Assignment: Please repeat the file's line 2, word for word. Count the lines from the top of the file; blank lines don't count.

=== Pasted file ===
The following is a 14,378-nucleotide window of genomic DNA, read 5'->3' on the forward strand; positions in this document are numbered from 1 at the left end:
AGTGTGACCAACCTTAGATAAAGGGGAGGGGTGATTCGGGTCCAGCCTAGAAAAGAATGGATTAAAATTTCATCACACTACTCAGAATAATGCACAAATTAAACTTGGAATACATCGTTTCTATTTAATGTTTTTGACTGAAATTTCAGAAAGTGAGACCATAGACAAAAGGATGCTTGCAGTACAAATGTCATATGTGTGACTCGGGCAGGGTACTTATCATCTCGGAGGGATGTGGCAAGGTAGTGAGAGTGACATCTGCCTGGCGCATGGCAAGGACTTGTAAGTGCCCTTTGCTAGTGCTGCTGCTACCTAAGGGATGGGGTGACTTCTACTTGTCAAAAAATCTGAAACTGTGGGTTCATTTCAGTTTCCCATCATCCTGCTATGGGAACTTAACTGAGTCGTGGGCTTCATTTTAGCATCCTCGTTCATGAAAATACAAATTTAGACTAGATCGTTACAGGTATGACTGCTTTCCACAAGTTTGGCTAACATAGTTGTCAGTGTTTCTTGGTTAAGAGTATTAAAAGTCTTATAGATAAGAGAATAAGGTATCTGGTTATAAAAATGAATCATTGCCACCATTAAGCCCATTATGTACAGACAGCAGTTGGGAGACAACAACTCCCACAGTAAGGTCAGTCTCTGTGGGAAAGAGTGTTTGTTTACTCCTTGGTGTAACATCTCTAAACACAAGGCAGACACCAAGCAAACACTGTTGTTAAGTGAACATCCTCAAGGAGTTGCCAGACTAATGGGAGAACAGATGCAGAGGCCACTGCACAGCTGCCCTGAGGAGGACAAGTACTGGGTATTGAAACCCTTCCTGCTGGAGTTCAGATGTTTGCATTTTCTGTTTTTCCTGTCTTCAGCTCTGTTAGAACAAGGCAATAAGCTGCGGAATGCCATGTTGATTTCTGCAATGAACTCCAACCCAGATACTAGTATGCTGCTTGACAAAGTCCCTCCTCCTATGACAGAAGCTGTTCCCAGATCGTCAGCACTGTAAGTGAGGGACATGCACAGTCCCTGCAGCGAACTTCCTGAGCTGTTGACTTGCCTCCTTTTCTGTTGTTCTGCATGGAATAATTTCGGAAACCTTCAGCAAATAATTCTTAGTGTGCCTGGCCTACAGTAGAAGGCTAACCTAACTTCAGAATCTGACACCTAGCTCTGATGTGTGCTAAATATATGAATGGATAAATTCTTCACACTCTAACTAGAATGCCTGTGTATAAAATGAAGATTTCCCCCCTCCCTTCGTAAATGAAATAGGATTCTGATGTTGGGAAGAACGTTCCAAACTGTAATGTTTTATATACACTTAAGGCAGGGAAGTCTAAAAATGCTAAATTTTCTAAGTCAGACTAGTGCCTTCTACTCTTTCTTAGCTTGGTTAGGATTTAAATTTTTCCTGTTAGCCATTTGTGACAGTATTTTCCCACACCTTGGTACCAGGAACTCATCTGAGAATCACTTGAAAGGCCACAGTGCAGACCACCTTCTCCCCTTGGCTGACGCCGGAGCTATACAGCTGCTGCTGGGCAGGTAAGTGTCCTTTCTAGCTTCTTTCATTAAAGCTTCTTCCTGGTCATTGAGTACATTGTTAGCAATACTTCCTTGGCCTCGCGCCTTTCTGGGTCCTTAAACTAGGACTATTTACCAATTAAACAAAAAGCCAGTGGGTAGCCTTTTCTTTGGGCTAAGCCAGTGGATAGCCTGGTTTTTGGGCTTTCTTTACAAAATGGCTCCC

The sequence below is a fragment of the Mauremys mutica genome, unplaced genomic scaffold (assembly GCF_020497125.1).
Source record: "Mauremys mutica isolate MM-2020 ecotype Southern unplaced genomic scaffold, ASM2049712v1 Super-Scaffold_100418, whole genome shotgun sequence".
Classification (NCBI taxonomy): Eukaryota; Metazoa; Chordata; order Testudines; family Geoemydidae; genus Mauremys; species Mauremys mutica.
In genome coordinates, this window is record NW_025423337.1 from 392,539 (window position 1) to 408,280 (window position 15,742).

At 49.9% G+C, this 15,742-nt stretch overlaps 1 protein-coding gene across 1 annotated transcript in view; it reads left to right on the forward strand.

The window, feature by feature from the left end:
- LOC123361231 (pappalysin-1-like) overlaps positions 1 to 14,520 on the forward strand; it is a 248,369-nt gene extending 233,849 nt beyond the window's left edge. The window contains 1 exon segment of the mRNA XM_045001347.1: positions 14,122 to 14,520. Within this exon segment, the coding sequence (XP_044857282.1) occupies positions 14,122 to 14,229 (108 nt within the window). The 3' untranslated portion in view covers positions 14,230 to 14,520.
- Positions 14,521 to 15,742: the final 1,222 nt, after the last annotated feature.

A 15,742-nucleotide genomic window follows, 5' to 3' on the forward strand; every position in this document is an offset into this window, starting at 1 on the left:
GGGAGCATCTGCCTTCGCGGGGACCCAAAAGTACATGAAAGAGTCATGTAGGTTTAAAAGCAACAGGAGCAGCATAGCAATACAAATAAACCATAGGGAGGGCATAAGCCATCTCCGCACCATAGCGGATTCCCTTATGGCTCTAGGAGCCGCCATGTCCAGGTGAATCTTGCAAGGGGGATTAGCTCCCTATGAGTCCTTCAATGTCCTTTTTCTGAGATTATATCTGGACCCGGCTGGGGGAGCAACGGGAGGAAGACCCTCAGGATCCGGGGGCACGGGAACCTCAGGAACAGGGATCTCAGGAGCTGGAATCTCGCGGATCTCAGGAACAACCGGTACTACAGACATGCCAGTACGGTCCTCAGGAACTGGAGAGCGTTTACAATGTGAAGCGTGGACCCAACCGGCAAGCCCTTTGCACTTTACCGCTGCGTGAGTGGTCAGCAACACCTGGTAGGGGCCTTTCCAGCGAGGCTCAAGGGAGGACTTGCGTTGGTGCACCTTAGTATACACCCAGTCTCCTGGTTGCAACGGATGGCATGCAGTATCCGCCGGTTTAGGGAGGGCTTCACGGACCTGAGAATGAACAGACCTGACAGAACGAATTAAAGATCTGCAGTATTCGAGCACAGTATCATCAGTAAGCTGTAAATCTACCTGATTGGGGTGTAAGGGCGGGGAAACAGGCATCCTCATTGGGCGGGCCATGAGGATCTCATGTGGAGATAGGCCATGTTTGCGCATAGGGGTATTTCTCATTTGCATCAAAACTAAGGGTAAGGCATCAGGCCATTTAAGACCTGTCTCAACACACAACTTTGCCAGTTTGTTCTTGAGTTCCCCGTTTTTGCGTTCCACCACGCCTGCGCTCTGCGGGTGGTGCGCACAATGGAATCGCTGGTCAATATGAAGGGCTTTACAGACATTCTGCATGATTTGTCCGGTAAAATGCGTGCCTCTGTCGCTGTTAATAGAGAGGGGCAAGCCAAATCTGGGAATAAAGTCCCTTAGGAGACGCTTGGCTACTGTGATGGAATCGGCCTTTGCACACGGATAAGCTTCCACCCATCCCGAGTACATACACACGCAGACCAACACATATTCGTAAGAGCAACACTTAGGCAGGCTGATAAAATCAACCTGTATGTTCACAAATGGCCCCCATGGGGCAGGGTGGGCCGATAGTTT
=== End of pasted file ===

AGTGTGACCAACCTTAGATAAAGGGGAGGGGTGATTCGGGTCCAGCCTAGAAAAGAATGGATTAAAATTTCATCACACTACTCAGAATAATGCACAAATTAAACTTGGAATACATCGTTTCTATTTAATGTTTTTGACTGAAATTTCAGAAAGTGAGACCATAGACAAAAGGATGCTTGCAGTACAAATGTCATATGTGTGACTCGGGCAGGGTACTTATCATCTCGGAGGGATGTGGCAAGGTAGTGAGAGTGACATCTGCCTGGCGCATGGCAAGGACTTGTAAGTGCCCTTTGCTAGTGCTGCTGCTACCTAAGGGATGGGGTGACTTCTACTTGTCAAAAAATCTGAAACTGTGGGTTCATTTCAGTTTCCCATCATCCTGCTATGGGAACTTAACTGAGTCGTGGGCTTCATTTTAGCATCCTCGTTCATGAAAATACAAATTTAGACTAGATCGTTACAGGTATGACTGCTTTCCACAAGTTTGGCTAACATAGTTGTCAGTGTTTCTTGGTTAAGAGTATTAAAAGTCTTATAGATAAGAGAATAAGGTATCTGGTTATAAAAATGAATCATTGCCACCATTAAGCCCATTATGTACAGACAGCAGTTGGGAGACAACAACTCCCACAGTAAGGTCAGTCTCTGTGGGAAAGAGTGTTTGTTTACTCCTTGGTGTAACATCTCTAAACACAAGGCAGACACCAAGCAAACACTGTTGTTAAGTGAACATCCTCAAGGAGTTGCCAGACTAATGGGAGAACAGATGCAGAGGCCACTGCACAGCTGCCCTGAGGAGGACAAGTACTGGGTATTGAAACCCTTCCTGCTGGAGTTCAGATGTTTGCATTTTCTGTTTTTCCTGTCTTCAGCTCTGTTAGAACAAGGCAATAAGCTGCGGAATGCCATGTTGATTTCTGCAATGAACTCCAACCCAGATACTAGTATGCTGCTTGACAAAGTCCCTCCTCCTATGACAGAAGCTGTTCCCAGATCGTCAGCACTGTAAGTGAGGGACATGCACAGTCCCTGCAGCGAACTTCCTGAGCTGTTGACTTGCCTCCTTTTCTGTTGTTCTGCATGGAATAATTTCGGAAACCTTCAGCAAATAATTCTTAGTGTGCCTGGCCTACAGTAGAAGGCTAACCTAACTTCAGAATCTGACACCTAGCTCTGATGTGTGCTAAATATATGAATGGATAAATTCTTCACACTCTAACTAGAATGCCTGTGTATAAAATGAAGATTTCCCCCCTCCCTTCGTAAATGAAATAGGATTCTGATGTTGGGAAGAACGTTCCAAACTGTAATGTTTTATATACACTTAAGGCAGGGAAGTCTAAAAATGCTAAATTTTCTAAGTCAGACTAGTGCCTTCTACTCTTTCTTAGCTTGGTTAGGATTTAAATTTTTCCTGTTAGCCATTTGTGACAGTATTTTCCCACACCTTGGTACCAGGAACTCATCTGAGAATCACTTGAAAGGCCACAGTGCAGACCACCTTCTCCCCTTGGCTGACGCCGGAGCTATACAGCTGCTGCTGGGCAGGTAAGTGTCCTTTCTAGCTTCTTTCATTAAAGCTTCTTCCTGGTCATTGAGTACATTGTTAGCAATACTTCCTTGGCCTCGCGCCTTTCTGGGTCCTTAAACTAGGACTATTTACCAATTAAACAAAAAGCCAGTGGGTAGCCTTTTCTTTGGGCTAAGCCAGTGGATAGCCTGGTTTTTGGGCTTTCTTTACAAAATGGCTCCC